While the whole story is still unknown, and many of the details are still developing, the message is clear—social media connects us all. Twitter was a shining star in light of Monday’s horrific events, and three hashtags were able to provide information and support to a city and country in need.

Contributed by Erika Bush

 

 

All of us at Nancy Marshall Communications are profoundly saddened by tragedy that took place on Monday. Our hearts go out to the families of those whose lives were lost, as well as those whose bodies were maimed and injured. We are in awe of the way city officials, residents and visitors came together to support one another, especially emergency and medical personnel. As much as an event like this is unimaginably horrible, it also brings out the best of our collective humanity in its aftermath. May this kind of senseless violence and tragedy never happen again.

—Nancy Marshall, Principal, Nancy Marshall Communications

Connecting Growers One Seed at a Time

Ellen Schoenthaler, marketing liaison at Johnny’s Selected Seeds.

This time of year many of us seem to long for warmer weather, and to me, warmer weather means fresh produce and farmer’s markets. This week’s Monday Maine Maven, Ellen Schoenthaler, marketing liaison at Johnny’s Selected Seeds, only makes me miss summer more as we discuss their 200+ page catalog.

That’s right, 200 pages of their award-winning seeds for fresh fruits, vegetables, herbs and so much more, including their new Salanova lettuce. Ellen says the online version is gaining popularity, but even though Johnny’s offers quick-references online regarding cut flowers and tools and supplies, she says, “Our customers really do rely on receiving a printed copy of the catalog to use in their growing operations and to reference throughout the season.”

Johnny’s is a unique company in Maine because it is 100% employee owned as of June 2012. The project began in 2006 when Johnny’s Selected Seeds founder, Rob Johnston and his wife, Janika Eckhart began selling shares to an Employee Stock Ownership Trust. This gives the business an advantage and a competitive edge.  As Ellen says, “It allows us to continue to work, today and into the future, a community with our customers.” This sort of valued relationship between business and consumer can be hard to find.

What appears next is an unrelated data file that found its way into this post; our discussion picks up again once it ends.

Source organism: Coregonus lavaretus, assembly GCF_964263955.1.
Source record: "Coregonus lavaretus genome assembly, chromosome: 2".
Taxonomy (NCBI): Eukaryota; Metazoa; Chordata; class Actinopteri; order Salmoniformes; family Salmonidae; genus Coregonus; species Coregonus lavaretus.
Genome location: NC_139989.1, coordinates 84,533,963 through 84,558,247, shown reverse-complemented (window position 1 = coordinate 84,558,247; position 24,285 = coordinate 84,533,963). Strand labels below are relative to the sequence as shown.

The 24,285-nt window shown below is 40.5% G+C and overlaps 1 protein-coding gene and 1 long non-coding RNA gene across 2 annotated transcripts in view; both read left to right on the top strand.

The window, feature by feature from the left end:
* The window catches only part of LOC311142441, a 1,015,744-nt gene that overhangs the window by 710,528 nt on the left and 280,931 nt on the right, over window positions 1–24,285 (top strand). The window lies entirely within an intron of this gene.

Schoenthaler and the rest of the marketing team understand the need for customer interaction and have adapted to an online model which gives them faster and easier access to their consumers. She says, “We make our sites as interactive and customer-centric as possible—we want our social media sites to be a place where our community of growers can connect with one another and our company.”

The process is complex, but Ellen says, “The open exchange of information is a really rich learning experience for us.”  Schoenthaler has worked on many different sides of the public relations and marketing industry, but she believes that the overall goal of any campaign or social media outlet is to connect with your audience.

Throughout all of her experience Ellen says the universal trait is “generating unique, informative and timely information for your customer.” The entire reason she got involved in public relations was because she wanted to work in a field that would not only allow her to connect with people, but as Ellen says, “to interact with the public and to be able to present an idea or campaign that I stand behind.”

Ellen has a strong interest in “locally grown” campaigns and after living in Tennessee, Massachusetts, Rhode Island and Maine, she says Maine is by far her favorite. Her work at Johnny’s Selected Seeds and living in Maine are a perfect combination of these passions—“I think Maine has a great sense of the importance of buying local. Whether it’s products or food, the state truly supports local small businesses and that is really important.”

To connect with Ellen you may add her on LinkedIn or email her at eschoenthaler@johnnyseeds.com.